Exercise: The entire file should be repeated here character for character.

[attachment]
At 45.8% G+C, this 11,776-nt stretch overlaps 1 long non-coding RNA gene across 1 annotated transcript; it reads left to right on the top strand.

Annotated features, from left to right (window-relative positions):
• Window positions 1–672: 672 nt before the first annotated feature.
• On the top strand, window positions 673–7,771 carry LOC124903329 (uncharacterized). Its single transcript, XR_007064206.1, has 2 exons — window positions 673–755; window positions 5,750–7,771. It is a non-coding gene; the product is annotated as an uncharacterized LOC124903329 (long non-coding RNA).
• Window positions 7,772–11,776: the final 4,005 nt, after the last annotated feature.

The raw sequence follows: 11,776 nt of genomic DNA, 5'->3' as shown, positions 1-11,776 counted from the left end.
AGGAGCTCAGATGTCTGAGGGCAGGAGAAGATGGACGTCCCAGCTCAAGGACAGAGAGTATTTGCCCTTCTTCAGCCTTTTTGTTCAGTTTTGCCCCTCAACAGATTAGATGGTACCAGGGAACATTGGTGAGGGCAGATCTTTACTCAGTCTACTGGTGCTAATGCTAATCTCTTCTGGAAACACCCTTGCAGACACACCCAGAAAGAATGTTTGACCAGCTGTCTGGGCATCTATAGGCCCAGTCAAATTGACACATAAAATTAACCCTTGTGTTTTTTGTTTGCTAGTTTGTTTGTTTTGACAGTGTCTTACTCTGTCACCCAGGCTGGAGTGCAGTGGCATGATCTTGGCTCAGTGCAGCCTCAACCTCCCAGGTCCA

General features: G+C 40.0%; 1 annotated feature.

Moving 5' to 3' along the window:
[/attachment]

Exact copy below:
At 45.8% G+C, this 11,776-nt stretch overlaps 1 long non-coding RNA gene across 1 annotated transcript; it reads left to right on the top strand.

Annotated features, from left to right (window-relative positions):
• Window positions 1–672: 672 nt before the first annotated feature.
• On the top strand, window positions 673–7,771 carry LOC124903329 (uncharacterized). Its single transcript, XR_007064206.1, has 2 exons — window positions 673–755; window positions 5,750–7,771. It is a non-coding gene; the product is annotated as an uncharacterized LOC124903329 (long non-coding RNA).
• Window positions 7,772–11,776: the final 4,005 nt, after the last annotated feature.

The raw sequence follows: 11,776 nt of genomic DNA, 5'->3' as shown, positions 1-11,776 counted from the left end.
AGGAGCTCAGATGTCTGAGGGCAGGAGAAGATGGACGTCCCAGCTCAAGGACAGAGAGTATTTGCCCTTCTTCAGCCTTTTTGTTCAGTTTTGCCCCTCAACAGATTAGATGGTACCAGGGAACATTGGTGAGGGCAGATCTTTACTCAGTCTACTGGTGCTAATGCTAATCTCTTCTGGAAACACCCTTGCAGACACACCCAGAAAGAATGTTTGACCAGCTGTCTGGGCATCTATAGGCCCAGTCAAATTGACACATAAAATTAACCCTTGTGTTTTTTGTTTGCTAGTTTGTTTGTTTTGACAGTGTCTTACTCTGTCACCCAGGCTGGAGTGCAGTGGCATGATCTTGGCTCAGTGCAGCCTCAACCTCCCAGGTCCA

General features: G+C 40.0%; 1 annotated feature.

Moving 5' to 3' along the window: